Scientific Name: Anodorhynchus hyacinthinus
Location: Central and eastern South America
Population Size: 2,500
The hyacinth macaws are found in southern Brazil, eastern Bolivia and north eastern Paraguay. They are the largest parrot in the world. They live in the Amazon rainforest. It is believed that there were more than 100,000 hyacinth macaws before the arrival of Amerindians in South America. But in 1990, the wild population was estimated to be 2,500 birds. The hyacinth macaw eats seeds, nuts, fruits, and vegetable matter and also eight species of palm. Its large beak allows it to eat inaccessible nuts and seeds. Macaws can eat some poisonous seeds and unripe fruits that no other animal can digest. Macaws are captured for local sale and about 50 percent of hyacinth macaws trapped in Brazil were bought by Brazilians rather than being sold overseas. The hyacinth macaw and many other macaws are highly endangered, because their habitat has been lost due to hydroelectric power development. Vast riverside habitats have been flooded by building dams. Apart from that ranchers kill macaws because they believe that hyacinths damage palm trees and in some places, local people still hunt macaws for meat.
Scientific Name: Ramphastidae
Location: Central and South America from Mexico to Argentina
Population Size: Unknown
The toucans are beautiful forest birds found in the rainforests of Central and South America from Mexico to Argentina. They have enormous and colourful bill, and red, yellow, blue, black or orange plumage. They feed on fruits, nuts and berries and nest in tree holes, laying glossy white eggs that are incubated by both parents. They are friendly and cute birds and nest in tree holes. They are very popular pets, and are captured to supply demand for this trade. There are around 40 species of toucan many of which are endangered. The threat is due to destruction of habitat and also capture for sale in pet markets.
Main Reasons Species Are Endangered
- Destruction of the ecosystem
- Low level of genetic variability
- Poor dispersal ability
- Large area requirements
- Hunting and fishing
- Concentrated population
- Introduction of exotic species
- Concentrated population
- Long distance migration
Frequently Asked Question About Endangered Species
An endangered species is a species which has been categorized as very likely to become extinct. Endangered, as categorized by the International Union for Conservation of Nature, is the second most severe conservation status for wild populations. Critically endangered is the most severe status.
In 2012, the IUCN Red List featured 3079 animals and 2655 plants as endangered worldwide. The figures for 1998 were, respectively, 1102 and 1197.
Why Are Endangered Species Important?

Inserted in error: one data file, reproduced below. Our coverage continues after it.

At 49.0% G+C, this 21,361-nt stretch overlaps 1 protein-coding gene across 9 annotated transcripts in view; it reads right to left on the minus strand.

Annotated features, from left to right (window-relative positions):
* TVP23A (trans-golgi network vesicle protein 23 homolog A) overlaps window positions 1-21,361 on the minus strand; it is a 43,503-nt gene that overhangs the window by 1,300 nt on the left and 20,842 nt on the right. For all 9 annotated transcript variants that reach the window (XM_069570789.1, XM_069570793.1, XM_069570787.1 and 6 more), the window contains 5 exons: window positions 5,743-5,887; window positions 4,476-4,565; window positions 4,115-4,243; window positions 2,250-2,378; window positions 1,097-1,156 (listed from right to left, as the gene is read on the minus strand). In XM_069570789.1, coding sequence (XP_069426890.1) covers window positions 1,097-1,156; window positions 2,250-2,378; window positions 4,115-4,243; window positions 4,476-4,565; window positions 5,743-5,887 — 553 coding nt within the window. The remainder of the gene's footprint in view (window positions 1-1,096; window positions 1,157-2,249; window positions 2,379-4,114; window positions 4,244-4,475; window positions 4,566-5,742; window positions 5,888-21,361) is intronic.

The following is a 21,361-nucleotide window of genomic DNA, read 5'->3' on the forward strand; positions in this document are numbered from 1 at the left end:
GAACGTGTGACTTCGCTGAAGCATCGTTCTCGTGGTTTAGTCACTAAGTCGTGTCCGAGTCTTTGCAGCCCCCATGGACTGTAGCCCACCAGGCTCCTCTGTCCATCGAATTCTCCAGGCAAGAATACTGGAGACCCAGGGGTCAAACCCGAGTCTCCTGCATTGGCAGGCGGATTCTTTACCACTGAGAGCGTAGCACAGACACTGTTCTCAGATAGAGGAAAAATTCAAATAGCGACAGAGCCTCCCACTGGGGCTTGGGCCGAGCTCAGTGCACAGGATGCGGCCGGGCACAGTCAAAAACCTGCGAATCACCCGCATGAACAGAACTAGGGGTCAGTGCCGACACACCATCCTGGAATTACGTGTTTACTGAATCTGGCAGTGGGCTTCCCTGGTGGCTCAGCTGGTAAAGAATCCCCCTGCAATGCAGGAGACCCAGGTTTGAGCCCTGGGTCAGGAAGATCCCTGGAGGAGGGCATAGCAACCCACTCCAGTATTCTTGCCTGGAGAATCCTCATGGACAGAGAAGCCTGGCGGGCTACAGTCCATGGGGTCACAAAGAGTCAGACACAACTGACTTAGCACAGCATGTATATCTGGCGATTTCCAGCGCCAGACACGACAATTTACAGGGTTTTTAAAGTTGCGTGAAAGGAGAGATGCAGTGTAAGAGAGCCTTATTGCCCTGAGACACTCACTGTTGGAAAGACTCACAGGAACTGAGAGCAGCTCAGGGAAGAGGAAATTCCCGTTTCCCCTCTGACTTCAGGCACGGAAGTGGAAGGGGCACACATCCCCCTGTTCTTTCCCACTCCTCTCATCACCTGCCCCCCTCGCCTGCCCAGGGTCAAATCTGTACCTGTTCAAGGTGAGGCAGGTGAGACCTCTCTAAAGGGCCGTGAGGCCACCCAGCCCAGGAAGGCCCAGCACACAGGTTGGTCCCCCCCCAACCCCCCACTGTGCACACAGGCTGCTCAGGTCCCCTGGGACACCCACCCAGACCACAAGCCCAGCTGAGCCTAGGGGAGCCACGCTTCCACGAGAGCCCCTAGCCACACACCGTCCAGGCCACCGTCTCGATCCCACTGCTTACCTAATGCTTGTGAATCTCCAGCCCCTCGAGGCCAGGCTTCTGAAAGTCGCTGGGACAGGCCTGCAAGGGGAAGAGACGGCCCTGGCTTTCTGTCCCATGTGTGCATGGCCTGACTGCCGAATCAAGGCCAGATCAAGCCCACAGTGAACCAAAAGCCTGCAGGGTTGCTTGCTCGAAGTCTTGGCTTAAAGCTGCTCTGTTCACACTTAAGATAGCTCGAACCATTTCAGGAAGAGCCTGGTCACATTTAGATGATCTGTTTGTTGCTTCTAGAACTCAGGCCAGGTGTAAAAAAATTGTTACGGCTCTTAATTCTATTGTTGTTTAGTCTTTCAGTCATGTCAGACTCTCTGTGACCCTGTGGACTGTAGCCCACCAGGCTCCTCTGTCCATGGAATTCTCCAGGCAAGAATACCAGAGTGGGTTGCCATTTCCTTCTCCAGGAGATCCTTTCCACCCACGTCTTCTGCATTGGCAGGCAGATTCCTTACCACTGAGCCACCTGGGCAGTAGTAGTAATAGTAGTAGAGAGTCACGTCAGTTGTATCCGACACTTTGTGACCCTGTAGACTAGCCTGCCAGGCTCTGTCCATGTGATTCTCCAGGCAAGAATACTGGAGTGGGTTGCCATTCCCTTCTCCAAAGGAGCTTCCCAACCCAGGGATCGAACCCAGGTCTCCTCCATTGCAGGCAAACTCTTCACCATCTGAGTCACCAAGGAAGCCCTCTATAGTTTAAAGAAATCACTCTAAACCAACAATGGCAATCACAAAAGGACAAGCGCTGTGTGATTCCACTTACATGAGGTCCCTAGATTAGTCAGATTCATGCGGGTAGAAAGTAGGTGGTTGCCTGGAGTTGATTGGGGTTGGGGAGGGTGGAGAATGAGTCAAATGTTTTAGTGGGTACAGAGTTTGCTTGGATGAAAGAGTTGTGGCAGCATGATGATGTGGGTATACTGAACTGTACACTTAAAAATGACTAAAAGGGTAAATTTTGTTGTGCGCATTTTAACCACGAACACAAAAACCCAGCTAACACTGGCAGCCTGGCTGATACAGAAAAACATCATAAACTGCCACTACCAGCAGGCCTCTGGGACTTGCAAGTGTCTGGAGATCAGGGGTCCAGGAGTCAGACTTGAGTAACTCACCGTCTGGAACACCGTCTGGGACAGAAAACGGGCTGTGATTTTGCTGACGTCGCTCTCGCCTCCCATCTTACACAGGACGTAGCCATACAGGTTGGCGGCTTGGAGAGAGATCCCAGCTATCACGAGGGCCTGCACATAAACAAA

Healthy ecosystems rely on plant and animal species as their foundations. When a species becomes endangered, it is a sign that the ecosystem is slowly falling apart. Each species that is lost triggers the loss of other species within its ecosystem. Humans depend on healthy ecosystems to purify our environment.
How Can We Protect Endangered Species?
Protect wildlife habitat. Perhaps the greatest threat that faces many species is the widespread destruction of habitat. Scientists say that the best way to protect endangered species is to protect the special places where they live. Parks, wildlife refuges, and more open space should be protected near your community.
What Can Governments Do to Prevent Extinction of Species?
Governments must pass species protection acts. These acts must aspire to prevent extinction, recover imperiled plants and animals, and protect the ecosystems on which they depend. The U.S. Fish and Wildlife Service (FWS) and the National Marine Fisheries Service (NMFS) are two examples of federal agencies responsible for implementation of America's Endangered Species Act.
What Can I Do to Protect Endangered Species?
- Educate your family about endangered species in your area.
- Recycle and buy sustainable products.
- Reduce your water consumption.
- Do not buy plastic products.
- Pressure your civil servants.
- Volunteer your time to protect the wildlife in your area.
More Endangered Species Around the Globe
Throughout the globe
Sea turtles, sometimes called marine turtles, are reptiles of the order Testudines and of the suborder cryptodira.
Indonesia island of Sumatra
The Sumatran elephant is one of three recognized subspecies of the Asian elephant.
Vietnam and Laos
One of the world's rarest large mammals, a forest-dwelling bovine found only in the Annamite Range of Vietnam and Laos.
Gulf of California
The vaquita is a species of porpoise endemic to the northern part of the Gulf of California that is on the brink of extinction.
Russia and northern China
The Amur leopard is a leopard subspecies native to the Primorye region of southeastern Russia and northern China.
Africa and Southern Asia
A rhinoceros commonly abbreviated to 'rhino', is one of any five extant species of odd-toed ungulates in the family Rhinocerotidae.
Four species live in Asia and four species live in Africa
Pangolins or scaly anteaters are mammals of the order Pholidota.
Northern Right Whale
North Atlantic Ocean
The North Atlantic right whale is a baleen whale, one of three right whale species belonging to the genus Eubalaena.
The addax, also known as the white antelope and the screwhorn antelope, is an antelope of the genus Addax, that lives in the Sahara desert.
Hawaiian Monk Seal
The ancient Hawaiian name was "llio holo I ka uaua" meaning "dog that runs in rough water." The Hawaiian monk seal is one of the most endangered marine animals due to human activity.